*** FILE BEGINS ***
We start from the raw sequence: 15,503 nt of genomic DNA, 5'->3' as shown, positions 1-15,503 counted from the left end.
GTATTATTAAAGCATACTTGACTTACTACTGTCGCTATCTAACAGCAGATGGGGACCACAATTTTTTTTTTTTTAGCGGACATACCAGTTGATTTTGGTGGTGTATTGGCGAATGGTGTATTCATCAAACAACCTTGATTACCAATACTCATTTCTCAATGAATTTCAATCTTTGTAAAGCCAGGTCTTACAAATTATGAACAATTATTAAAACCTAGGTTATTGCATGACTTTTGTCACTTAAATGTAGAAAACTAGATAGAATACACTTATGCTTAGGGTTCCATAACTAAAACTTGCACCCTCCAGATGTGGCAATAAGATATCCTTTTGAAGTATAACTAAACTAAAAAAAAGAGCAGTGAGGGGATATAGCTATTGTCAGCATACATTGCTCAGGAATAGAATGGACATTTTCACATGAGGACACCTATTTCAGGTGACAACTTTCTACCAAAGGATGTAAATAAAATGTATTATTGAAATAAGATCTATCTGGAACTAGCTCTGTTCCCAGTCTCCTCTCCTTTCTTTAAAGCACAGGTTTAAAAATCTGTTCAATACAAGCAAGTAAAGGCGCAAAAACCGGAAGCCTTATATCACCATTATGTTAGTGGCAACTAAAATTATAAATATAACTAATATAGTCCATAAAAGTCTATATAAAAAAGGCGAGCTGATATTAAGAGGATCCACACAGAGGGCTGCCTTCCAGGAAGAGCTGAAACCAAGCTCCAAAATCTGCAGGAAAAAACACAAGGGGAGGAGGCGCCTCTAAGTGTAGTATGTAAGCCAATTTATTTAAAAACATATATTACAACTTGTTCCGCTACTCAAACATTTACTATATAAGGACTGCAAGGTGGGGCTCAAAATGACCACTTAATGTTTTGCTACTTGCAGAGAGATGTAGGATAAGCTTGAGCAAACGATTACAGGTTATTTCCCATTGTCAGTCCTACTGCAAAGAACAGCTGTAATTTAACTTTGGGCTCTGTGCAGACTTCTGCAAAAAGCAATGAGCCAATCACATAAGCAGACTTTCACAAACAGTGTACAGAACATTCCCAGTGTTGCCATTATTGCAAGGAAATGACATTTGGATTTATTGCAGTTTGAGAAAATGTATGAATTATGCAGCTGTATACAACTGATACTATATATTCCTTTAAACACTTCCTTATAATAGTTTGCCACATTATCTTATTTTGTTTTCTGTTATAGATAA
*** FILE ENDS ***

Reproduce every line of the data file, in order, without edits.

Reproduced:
We start from the raw sequence: 15,503 nt of genomic DNA, 5'->3' as shown, positions 1-15,503 counted from the left end.
GTATTATTAAAGCATACTTGACTTACTACTGTCGCTATCTAACAGCAGATGGGGACCACAATTTTTTTTTTTTTAGCGGACATACCAGTTGATTTTGGTGGTGTATTGGCGAATGGTGTATTCATCAAACAACCTTGATTACCAATACTCATTTCTCAATGAATTTCAATCTTTGTAAAGCCAGGTCTTACAAATTATGAACAATTATTAAAACCTAGGTTATTGCATGACTTTTGTCACTTAAATGTAGAAAACTAGATAGAATACACTTATGCTTAGGGTTCCATAACTAAAACTTGCACCCTCCAGATGTGGCAATAAGATATCCTTTTGAAGTATAACTAAACTAAAAAAAAGAGCAGTGAGGGGATATAGCTATTGTCAGCATACATTGCTCAGGAATAGAATGGACATTTTCACATGAGGACACCTATTTCAGGTGACAACTTTCTACCAAAGGATGTAAATAAAATGTATTATTGAAATAAGATCTATCTGGAACTAGCTCTGTTCCCAGTCTCCTCTCCTTTCTTTAAAGCACAGGTTTAAAAATCTGTTCAATACAAGCAAGTAAAGGCGCAAAAACCGGAAGCCTTATATCACCATTATGTTAGTGGCAACTAAAATTATAAATATAACTAATATAGTCCATAAAAGTCTATATAAAAAAGGCGAGCTGATATTAAGAGGATCCACACAGAGGGCTGCCTTCCAGGAAGAGCTGAAACCAAGCTCCAAAATCTGCAGGAAAAAACACAAGGGGAGGAGGCGCCTCTAAGTGTAGTATGTAAGCCAATTTATTTAAAAACATATATTACAACTTGTTCCGCTACTCAAACATTTACTATATAAGGACTGCAAGGTGGGGCTCAAAATGACCACTTAATGTTTTGCTACTTGCAGAGAGATGTAGGATAAGCTTGAGCAAACGATTACAGGTTATTTCCCATTGTCAGTCCTACTGCAAAGAACAGCTGTAATTTAACTTTGGGCTCTGTGCAGACTTCTGCAAAAAGCAATGAGCCAATCACATAAGCAGACTTTCACAAACAGTGTACAGAACATTCCCAGTGTTGCCATTATTGCAAGGAAATGACATTTGGATTTATTGCAGTTTGAGAAAATGTATGAATTATGCAGCTGTATACAACTGATACTATATATTCCTTTAAACACTTCCTTATAATAGTTTGCCACATTATCTTATTTTGTTTTCTGTTATAGATAA